Ukraine is a country with a vibrant civil society and media landscape, political institutions that are growing in strength and capacity, and a rapidly growing and diversifying economy. With a population of almost 43 million people – who speak Ukrainian as well as many other languages, and represent numerous ethnic and national communities – Ukraine is diverse.
That said, Ukraine is also a country struggling with an increasingly radical and violent subset of society - one that is prepared to aggressively enforce an identity that excludes many people in Ukraine (on the basis of race and origin, political or other beliefs, sexual orientation and gender identity, or other characteristics) and attack these perceived opponents.
As noted in a 2018 brief on this topic (pictured right), such groups, whether political parties or other formal and informal groupings, qualify as “extremist groups” because they “reject democratic principles and resort to force to influence society and political processes.”
As this dynamic has continued, the radical extremist groups and individuals responsible for such violent and hateful acts have enjoyed pervasive impunity, due in part to haphazard and weak responses by government and law-enforcement authorities to prevent and respond to street violence. As a result, the most vulnerable groups in society that are targeted with this violence – Roma, religious minorities, LGBT+ people, and others – live in fear and without adequate protection from the state.
The strength and power of radical extremist forces must not be overstated, in particular given their low support among the public, most recently in the 2019 presidential and parliamentary elections. Yet, as noted in the 2018 brief, due to their limited success and in some cases unwillingness to participate in official politics, radical extremist groups have focused on internal questions, such as building their movement, and the “street politics” manifested in violence against people based on their identity or beliefs.
Despite their use of violence and violent singling out of vulnerable communities, the government and society’s understanding of who they are, why they form, and what they do is weak and haphazard. This makes it difficult to fully assess the threat they pose and devise responses to them and their violent ideology.
This initiative seeks to fill in those gaps by providing high-quality reporting and analysis on the groups and individuals who pose a serious threat to democratic development and pluralism in Ukraine, due to their use or support of extremist violence.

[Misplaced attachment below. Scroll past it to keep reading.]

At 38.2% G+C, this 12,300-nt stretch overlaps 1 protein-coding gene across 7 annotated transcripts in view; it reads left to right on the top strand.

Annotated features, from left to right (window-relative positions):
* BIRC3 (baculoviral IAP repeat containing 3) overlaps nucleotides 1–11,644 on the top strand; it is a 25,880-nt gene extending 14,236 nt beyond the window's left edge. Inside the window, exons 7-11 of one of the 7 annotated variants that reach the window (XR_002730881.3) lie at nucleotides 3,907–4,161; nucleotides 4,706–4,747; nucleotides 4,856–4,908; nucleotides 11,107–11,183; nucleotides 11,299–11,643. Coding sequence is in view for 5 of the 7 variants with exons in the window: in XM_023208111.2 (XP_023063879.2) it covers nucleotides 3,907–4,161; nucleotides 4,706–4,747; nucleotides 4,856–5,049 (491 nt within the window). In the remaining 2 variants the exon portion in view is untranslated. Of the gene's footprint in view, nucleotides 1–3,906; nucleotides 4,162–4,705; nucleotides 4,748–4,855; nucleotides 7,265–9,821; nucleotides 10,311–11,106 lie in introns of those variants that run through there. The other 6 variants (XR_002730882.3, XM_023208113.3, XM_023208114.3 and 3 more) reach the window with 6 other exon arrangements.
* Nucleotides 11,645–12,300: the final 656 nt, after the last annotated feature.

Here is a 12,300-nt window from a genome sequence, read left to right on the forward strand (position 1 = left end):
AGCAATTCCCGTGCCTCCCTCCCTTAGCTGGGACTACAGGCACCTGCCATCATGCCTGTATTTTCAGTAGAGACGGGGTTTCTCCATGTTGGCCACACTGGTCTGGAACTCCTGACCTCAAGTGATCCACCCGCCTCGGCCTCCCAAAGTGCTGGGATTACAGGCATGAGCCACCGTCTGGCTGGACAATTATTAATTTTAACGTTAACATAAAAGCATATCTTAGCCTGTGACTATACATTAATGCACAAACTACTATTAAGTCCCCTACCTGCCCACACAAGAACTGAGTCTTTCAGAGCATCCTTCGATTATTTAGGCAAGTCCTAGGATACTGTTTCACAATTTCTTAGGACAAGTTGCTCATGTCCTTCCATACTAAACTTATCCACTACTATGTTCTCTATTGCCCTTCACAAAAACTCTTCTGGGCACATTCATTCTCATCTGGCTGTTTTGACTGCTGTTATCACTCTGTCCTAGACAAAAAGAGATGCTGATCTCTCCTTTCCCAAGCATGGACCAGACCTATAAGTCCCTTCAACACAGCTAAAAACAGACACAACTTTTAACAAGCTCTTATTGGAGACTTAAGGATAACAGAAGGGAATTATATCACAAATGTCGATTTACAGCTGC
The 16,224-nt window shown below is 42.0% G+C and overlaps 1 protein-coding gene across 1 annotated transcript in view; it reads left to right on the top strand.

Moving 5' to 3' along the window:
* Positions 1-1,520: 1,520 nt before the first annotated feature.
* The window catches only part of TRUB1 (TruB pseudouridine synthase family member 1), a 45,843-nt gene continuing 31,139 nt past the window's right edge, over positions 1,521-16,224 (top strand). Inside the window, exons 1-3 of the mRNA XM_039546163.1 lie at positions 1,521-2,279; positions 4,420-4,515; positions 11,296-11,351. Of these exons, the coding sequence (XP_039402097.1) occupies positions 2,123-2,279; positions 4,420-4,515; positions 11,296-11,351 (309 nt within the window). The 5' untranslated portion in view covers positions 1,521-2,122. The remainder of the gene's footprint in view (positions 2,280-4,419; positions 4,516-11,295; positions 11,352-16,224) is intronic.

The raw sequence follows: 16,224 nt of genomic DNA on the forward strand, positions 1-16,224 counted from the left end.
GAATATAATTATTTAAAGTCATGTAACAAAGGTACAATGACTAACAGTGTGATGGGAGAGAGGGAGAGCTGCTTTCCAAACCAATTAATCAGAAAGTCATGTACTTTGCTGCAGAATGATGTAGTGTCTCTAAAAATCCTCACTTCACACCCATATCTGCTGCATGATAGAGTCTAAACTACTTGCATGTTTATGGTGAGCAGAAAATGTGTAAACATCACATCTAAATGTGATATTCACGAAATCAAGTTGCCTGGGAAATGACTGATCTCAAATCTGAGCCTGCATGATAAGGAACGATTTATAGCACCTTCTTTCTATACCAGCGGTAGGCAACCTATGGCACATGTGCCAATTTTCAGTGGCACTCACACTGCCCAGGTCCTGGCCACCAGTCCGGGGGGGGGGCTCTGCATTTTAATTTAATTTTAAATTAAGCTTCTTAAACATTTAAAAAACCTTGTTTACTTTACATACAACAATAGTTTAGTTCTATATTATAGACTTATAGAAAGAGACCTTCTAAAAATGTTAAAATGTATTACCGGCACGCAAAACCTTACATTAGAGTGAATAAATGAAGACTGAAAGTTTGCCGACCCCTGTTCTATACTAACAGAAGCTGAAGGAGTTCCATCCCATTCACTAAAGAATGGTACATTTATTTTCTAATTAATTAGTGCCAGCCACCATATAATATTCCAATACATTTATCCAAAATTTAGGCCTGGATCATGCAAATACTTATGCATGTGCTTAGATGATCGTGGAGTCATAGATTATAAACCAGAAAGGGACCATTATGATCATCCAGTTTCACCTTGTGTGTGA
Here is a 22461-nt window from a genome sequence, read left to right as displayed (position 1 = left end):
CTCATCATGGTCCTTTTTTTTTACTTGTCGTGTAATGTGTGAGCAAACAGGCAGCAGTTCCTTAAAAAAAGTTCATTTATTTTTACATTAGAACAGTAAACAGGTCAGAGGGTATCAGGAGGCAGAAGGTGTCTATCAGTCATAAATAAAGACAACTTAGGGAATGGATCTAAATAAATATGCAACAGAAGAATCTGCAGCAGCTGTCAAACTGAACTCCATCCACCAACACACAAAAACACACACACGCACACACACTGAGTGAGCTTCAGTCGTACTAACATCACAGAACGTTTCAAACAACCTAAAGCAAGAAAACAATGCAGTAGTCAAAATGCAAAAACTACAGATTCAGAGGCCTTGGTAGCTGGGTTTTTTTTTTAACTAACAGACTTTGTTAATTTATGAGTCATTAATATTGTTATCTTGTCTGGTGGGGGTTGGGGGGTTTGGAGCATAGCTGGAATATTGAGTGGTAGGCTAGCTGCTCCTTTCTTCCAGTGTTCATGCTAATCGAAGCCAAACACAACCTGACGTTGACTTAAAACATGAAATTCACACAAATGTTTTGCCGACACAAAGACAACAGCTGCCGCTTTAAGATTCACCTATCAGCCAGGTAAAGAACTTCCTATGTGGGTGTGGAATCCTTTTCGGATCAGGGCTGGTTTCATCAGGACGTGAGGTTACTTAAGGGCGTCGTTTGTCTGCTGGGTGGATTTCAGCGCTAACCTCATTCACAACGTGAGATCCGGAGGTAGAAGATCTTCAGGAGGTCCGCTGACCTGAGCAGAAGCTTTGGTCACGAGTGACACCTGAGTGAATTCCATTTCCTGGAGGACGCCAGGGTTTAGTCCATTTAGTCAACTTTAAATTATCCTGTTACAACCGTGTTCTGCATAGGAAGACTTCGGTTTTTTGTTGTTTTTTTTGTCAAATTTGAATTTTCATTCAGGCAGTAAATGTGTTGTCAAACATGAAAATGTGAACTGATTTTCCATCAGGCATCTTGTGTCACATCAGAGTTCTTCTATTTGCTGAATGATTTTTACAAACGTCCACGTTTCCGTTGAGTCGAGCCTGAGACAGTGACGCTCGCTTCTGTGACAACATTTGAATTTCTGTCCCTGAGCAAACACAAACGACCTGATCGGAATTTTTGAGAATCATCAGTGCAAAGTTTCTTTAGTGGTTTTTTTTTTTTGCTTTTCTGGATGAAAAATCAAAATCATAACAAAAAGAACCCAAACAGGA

This platform will periodically publish dossiers on individuals and groups describing the actors and their connections to each other, violent incidents, their discourses and messages, and their resources and sources of support. The platform will also publish analyses on various topics and themes which shed light on the identity, activity, and ideology of radical extremists in Ukraine.
The questions guiding our research and analysis are:
- Who are the actors carrying out violent incidents, and how are they connected or networked with each other? Who participates in these groups and how do they recruit participants? What is their hierarchy or structure?
- What violent incidents do actors’ claim responsibility for, publicly voice approval of, or are otherwise connected to through available data?
- What characterizes the actors’ public and private discourse (to the extent that it is available), and what are the messages that they share, publicly or privately?
- What are the sources of financial, other material, or political support for these actors, including those which explicitly support specific incidents, and how vital are these sources for sustaining the actors? Do actors receive financial or other support from foreign sources?
The sources used for the research will include actors’ publications and websites, actors’ social media posts and communications, individual and law enforcement reports, journalistic investigations and reports, academic analyses and reports, field sources, statements from those targeted with or having observed actors’ violence and activities, and news reports. We will endeavor to cite and link directly to sources whenever possible.
This initiative is implemented and managed by Freedom House, with input from a variety of experts and authors based in Ukraine. The Thematic Analyses and Dossiers were prepared by Vyacheslav Likhachev, Director, National Minorities Monitoring Group, and Hanna Hrytsenko, independent expert. The description and analysis of Hate Symbols were done by Myroslav Grinberg.
We welcome feedback and input from readers, experts, critics, and others. Please use the Contact form to get in touch.
Freedom House is a US-based non-governmental organization, founded on the core conviction that freedom flourishes in democratic nations where government are accountable to their people; the rule of law prevails; and freedoms of expression, association, and belief, as well as respect for the rights of women, minorities, and historically marginalized groups, are guaranteed. In Ukraine, Freedom House works with a broad variety of civil-society and government stakeholders in pursuit of this mission.